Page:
ClickCare Café

A New View of Medical Collaboration. Inspiration from Strong Women

Posted by Cheryl Kerr on Thu, Apr 25, 2013 @ 01:05 PM

Which autobiographical account inspires you?

Lean In: Women, Work, and the Will to Lead, Facebook COO :Sheryl Sandberg (2013)
Until I Say Good-Bye: My Year of Living with Joy
:Susan Spencer-Wendel (2013)

To give you a tiny taste of Sheryl Sandberg's book, here are a few of the chapter titles:

     - Sit at the Table
     - Success and Likeability
     - Don't Leave Before You Leave
     - Make Your Partner a Real Partner
     - The Myth of Doing it All

Sheryl Sandberg is on Forbes' list of the most powerful people in the world. In her book, she encourages ambitious women to realize their own career goal, but also to make changes in their workplace so that other women can succeed, too. Sandberg tells women to have confidence in themselves and their knowledge, and to own their achievements.

I don't know if Susan Spencer-Wendell read or is trying to read Sheryl Sandberg's book. Susan is an award-winning journalist for the Palm Beach Post, who learned in June 2011 that she had amyotrophic lateral sclerosis (ALS or Lou Gehrig's disease). At that time, she was 44 years old, with a devoted husband and 3 young children. She was so determined to complete a book describing this experience for her children and the rest of us, that with her minimal strength, she typed the manuscript with one thumb on her iPhone. No longer able to walk or even lift her arms, she tapped it out letter by letter. USA Today on March 11, 2013 speaks of some of the fabulous lessons expressed in this memoir:

"Her "year of joy" included everything from traveling in hopes of witnessing the Northern Lights — she did not — to tracking down family roots on Cyprus — she did — to visiting Kleinfeld Bridal in New York with her teenage daughter, Marina, only because she knows she won't be around when the real pilgrimage will take place."Susan Spencer-Wendel

Her children Marin, 15, Aubrey, 11. and Wesley, 9, have been adapting to the situation. Their Aunt Stephanie says: "They rub her nose. They brush her hair out of her eyes. They have very normal routines with their mother. Nothing is strange."

This goes to show that there are a lot of heroes here. Reportedly, Susan didn't want to switch to another piece of high-tech equipment because she didn't want to lose the time needed to learn another system. With her laser focus, her habit of meeting deadlines, AND HER RIGHT THUMB, she wrote the 362-page book Until I Say Good-Bye. It's now available on Amazon, and movie rights have been sold to Universal.

This is definitely a new twist on Store-and-Forward. After reading this book, like the effect of all good medicine, I felt lighter and stronger and more accepting. Susan says: "don't force the world to be the one you dream; the reality is better." If she can say that, most all of us can say it more and do more.

Sheryl Sandberg's Lean In is also inspirational. "Sit at the Table" is up front and center; otherwise how can one hear or be heard. She says that opportunities are rarely offered; they are seized. That's an understatement!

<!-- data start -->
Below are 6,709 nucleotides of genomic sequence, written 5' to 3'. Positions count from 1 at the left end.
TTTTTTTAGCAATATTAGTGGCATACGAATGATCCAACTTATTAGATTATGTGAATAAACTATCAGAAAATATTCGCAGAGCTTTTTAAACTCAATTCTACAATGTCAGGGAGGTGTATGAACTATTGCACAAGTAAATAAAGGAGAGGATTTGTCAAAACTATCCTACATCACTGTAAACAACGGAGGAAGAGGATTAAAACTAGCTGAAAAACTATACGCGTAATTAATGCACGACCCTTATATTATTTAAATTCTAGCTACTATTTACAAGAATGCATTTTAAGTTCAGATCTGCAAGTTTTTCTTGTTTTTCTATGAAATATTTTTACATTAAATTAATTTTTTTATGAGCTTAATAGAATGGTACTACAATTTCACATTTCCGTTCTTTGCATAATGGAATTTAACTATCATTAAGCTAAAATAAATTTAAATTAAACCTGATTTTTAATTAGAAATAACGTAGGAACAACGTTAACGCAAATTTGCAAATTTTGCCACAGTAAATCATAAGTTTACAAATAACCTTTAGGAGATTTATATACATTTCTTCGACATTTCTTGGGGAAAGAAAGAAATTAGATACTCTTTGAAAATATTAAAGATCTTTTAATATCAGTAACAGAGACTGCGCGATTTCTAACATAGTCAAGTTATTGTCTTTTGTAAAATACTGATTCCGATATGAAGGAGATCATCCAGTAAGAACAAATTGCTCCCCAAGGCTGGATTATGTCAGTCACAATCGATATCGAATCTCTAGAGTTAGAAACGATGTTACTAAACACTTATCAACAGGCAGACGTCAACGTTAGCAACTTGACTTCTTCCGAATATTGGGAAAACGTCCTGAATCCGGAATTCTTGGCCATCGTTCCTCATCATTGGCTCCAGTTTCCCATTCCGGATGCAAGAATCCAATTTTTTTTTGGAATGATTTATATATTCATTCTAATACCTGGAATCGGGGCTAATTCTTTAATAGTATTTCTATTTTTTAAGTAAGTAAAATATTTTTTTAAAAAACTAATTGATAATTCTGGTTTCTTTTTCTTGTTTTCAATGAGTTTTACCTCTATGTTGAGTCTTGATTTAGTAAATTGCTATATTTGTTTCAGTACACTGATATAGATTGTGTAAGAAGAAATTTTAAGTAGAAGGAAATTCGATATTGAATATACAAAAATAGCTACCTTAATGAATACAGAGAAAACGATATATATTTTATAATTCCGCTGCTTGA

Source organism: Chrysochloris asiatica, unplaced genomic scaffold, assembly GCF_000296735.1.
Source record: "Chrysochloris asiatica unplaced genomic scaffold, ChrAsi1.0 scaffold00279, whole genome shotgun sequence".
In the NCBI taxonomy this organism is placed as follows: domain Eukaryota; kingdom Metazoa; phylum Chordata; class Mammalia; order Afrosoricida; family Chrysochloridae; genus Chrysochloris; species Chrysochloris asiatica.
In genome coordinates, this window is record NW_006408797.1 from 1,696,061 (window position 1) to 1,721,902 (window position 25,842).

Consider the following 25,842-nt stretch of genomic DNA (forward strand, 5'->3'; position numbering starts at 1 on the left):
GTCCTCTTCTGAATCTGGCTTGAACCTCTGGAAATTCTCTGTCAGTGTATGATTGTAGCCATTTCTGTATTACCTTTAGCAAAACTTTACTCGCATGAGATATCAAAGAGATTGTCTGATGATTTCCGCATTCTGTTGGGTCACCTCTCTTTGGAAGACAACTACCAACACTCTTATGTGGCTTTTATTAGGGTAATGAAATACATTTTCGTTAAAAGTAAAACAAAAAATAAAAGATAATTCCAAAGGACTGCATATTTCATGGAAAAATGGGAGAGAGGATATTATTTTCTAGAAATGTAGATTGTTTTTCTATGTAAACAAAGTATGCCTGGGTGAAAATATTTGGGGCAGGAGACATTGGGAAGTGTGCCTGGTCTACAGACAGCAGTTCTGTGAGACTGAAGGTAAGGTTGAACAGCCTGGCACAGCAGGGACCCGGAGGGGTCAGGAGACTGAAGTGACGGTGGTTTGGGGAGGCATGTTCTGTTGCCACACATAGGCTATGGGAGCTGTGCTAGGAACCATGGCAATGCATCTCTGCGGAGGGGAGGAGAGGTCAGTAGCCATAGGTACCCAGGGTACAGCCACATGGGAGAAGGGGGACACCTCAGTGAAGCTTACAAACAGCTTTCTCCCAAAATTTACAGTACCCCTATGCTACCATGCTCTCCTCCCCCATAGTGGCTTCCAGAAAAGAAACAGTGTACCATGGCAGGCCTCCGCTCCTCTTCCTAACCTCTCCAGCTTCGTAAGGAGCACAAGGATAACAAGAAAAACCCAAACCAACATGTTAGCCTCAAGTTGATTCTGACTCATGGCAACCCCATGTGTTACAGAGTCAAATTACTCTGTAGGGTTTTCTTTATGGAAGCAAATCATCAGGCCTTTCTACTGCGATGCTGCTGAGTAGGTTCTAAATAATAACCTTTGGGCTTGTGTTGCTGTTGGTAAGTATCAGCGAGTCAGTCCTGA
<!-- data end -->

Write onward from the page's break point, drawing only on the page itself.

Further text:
There are many criticisms (jealousies?) of Lean In, but it is an important follow-on to Betty Friedan's The Feminine Mystique and Gloria Steinem's Revolution from Within. Sheryl is a 43-year-old former Google executive with two Harvard degrees, who is calling on other women, as she puts it, to "lean in" and embrace success. Even though Sheryl knew the business world was listening, she had the intestinal fortitude to include personal examples, that readers are dying for, which are definitely supportive and inspiring. Moreover, the cited research is impressive, for instance the data showing positive correlations between success and likeability for men, and negative correlations between success and likeability for women. Sheryl's bibliography and footnotes are lengthy, and the statistics support the thesis that even in 2013 — women simply aren't making it to the top. She says: "Ten years of no progress is no progress" (spoken like a real COO). 

Sheryl SandbergNPR relates: "Warren Buffet has very generously said that one of the reasons he was so successful is that he was only competing with half the population. Companies that use the full talents of everyone — those companies do better."

One of the HUFFPOST quotes from Sheryl's book is: "if we want a world with greater equality, we need to acknowledge that women are less likely to keep their hands up." Further a quote about working together: "As women must be more empowered at work, men must be more empowered at home."  Download "Caring for Baby" to help with that effort.

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We need all of the people in this country and the world striving to be better, helping each other, and sticking their neck out to do that. She says: "This revolution will happen one family at a time."

Where have you heard that before?  Give your patients access, collaborate with their other providers, and leave a legacy of education. Let's get on with step at a time; one thumb, one family, one patient, at a time.

Tags: good medicine, collaboration leadership, iPhone

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